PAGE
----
Discuss the idea that the tragedy of Willy is a tragedy of a modern,not Aristotelian, proportions that centers on the common man.

1 Answer | Add Yours

akannan's profile pic

Ashley Kannan | Middle School Teacher | (Level 3) Distinguished Educator

Posted on

I think that the tragedy that is outlined in Miller's work is modern in its scope.  It is not Aristotelian in that it seeks to illuminate a modern condition for modern individuals.  In the Aristotelian view, there is a dramatic sense of appreciation, an aesthetic that seems to confine itself into the realm of the dramatic.  This is not in Miller's rendering, as Willy's tragedy is of the common man, something that is applicable to to all individuals.  At the same time, the tragic narrative of Willy seeking to appropriate the world in accordance to his own subjectivity and failing in that reflects a tragic proportion that is not necessarily evident in Aristotle's poetic nature of tragedy.  When Miller writes Willy's tragedy, it is a condition that is specifically linked to the condition of regular, common people, broadening its appeal and ability to connect to the viewer/ reader.  In a viewing of the production, Miller notes as much in explaining his interpretation of the audience's reaction to what they were seeing:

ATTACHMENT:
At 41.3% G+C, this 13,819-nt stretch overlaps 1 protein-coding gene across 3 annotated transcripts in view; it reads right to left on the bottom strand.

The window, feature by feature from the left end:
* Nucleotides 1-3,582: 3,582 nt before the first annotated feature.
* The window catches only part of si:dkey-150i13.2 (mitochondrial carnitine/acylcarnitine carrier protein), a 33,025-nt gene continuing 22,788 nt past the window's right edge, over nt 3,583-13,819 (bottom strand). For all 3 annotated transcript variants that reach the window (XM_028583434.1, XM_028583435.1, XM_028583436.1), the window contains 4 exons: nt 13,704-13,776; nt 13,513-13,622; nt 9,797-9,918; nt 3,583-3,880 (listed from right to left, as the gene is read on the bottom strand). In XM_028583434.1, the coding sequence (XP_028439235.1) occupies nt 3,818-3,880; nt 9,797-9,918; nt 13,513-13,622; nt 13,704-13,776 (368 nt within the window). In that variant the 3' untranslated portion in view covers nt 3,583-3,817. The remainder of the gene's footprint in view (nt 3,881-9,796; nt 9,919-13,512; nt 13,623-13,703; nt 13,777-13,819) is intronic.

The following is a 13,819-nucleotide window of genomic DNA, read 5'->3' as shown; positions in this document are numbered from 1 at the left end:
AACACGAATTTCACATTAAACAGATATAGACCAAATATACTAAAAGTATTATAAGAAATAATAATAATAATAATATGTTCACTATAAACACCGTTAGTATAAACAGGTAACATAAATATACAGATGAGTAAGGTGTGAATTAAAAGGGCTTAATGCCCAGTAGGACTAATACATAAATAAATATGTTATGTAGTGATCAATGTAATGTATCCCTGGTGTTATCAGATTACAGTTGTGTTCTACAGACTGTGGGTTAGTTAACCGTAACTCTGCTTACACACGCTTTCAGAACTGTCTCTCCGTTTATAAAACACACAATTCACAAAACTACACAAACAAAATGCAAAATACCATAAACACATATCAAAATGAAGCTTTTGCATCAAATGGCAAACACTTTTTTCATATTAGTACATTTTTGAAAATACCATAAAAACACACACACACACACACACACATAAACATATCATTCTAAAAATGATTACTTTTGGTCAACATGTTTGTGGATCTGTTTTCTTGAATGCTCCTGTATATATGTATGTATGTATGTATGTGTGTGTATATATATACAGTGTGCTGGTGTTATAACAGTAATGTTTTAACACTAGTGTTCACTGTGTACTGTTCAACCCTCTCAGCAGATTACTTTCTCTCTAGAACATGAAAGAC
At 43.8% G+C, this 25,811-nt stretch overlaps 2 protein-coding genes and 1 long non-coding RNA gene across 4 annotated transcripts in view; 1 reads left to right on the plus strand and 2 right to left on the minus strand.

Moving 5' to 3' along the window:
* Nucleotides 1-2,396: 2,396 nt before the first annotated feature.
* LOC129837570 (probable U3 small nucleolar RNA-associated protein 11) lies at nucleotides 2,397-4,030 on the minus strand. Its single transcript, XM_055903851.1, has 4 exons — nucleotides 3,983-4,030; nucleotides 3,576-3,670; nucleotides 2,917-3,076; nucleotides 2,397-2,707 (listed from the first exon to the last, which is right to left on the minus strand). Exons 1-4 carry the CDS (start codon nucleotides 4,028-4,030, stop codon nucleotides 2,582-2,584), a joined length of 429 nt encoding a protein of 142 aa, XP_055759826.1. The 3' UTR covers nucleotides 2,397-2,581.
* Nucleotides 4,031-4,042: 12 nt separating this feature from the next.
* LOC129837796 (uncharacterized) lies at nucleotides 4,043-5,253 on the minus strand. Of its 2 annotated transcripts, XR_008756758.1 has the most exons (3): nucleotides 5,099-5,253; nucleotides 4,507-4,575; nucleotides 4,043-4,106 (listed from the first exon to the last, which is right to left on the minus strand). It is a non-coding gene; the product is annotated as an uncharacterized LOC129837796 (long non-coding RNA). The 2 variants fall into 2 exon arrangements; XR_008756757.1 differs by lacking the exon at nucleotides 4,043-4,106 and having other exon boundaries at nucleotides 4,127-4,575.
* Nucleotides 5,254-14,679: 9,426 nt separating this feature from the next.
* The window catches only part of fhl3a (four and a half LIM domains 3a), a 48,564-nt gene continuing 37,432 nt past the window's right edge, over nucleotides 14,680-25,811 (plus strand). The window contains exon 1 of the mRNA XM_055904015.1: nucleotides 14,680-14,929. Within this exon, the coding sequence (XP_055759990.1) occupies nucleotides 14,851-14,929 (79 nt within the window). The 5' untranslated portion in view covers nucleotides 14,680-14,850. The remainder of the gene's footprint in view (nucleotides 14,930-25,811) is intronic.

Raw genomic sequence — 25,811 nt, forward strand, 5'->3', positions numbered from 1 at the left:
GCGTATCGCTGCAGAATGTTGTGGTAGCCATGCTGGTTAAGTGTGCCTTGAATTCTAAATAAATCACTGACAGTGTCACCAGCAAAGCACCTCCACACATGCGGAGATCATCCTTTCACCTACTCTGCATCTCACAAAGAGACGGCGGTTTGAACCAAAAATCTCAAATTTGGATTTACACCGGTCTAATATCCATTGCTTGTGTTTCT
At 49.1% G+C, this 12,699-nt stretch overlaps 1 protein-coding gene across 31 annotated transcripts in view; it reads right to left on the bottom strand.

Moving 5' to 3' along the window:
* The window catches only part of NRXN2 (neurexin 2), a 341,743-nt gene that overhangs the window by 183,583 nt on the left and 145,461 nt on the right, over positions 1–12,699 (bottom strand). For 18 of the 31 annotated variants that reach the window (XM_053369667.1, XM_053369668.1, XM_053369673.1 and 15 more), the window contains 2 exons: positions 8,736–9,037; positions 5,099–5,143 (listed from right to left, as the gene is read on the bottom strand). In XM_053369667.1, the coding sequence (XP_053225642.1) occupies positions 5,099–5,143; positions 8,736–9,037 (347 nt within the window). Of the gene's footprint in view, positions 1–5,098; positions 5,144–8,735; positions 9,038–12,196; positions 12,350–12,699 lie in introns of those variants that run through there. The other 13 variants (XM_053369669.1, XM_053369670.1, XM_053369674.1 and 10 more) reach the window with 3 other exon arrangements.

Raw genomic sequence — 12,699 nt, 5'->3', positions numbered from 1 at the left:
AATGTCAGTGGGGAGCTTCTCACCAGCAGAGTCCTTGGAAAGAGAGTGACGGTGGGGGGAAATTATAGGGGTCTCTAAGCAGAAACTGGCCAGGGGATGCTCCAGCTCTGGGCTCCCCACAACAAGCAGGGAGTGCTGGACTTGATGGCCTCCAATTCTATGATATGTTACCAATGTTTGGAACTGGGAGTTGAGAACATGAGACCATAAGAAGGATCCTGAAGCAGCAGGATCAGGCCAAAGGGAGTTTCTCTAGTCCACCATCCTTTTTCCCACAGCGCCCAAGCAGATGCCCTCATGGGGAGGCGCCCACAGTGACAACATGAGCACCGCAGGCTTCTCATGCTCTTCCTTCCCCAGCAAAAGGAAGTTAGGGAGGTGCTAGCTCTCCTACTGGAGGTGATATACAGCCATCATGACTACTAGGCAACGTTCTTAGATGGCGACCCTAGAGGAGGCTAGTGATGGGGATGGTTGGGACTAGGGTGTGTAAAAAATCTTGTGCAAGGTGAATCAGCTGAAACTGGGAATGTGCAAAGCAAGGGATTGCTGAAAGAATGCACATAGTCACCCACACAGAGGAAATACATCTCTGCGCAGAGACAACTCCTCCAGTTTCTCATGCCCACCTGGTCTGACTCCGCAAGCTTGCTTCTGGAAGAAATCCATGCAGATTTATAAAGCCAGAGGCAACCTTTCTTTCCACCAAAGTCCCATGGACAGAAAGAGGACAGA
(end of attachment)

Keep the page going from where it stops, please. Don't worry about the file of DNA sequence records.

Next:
[The audience members]were weeping because the central matrix of this play is ... what most people are up against in their lives.... they were seeing themselves, not because Willy is a salesman, but the situation in which he stood and to which he was reacting, and which was reacting against him, was probably the central situation of contemporary civilization. It is that we are struggling with forces that are far greater than we can handle, with no equipment to make anything mean anything.

In seeking to make a drama that is a critique of the "central situation of contemporary society and one in which a "struggling" in this configuration is evident, Miller has constructed a tragic condition that is not Aristotelian, but rather modern in its reach and its implications.

Sources:

We’ve answered 318,909 questions. We can answer yours, too.

Ask a question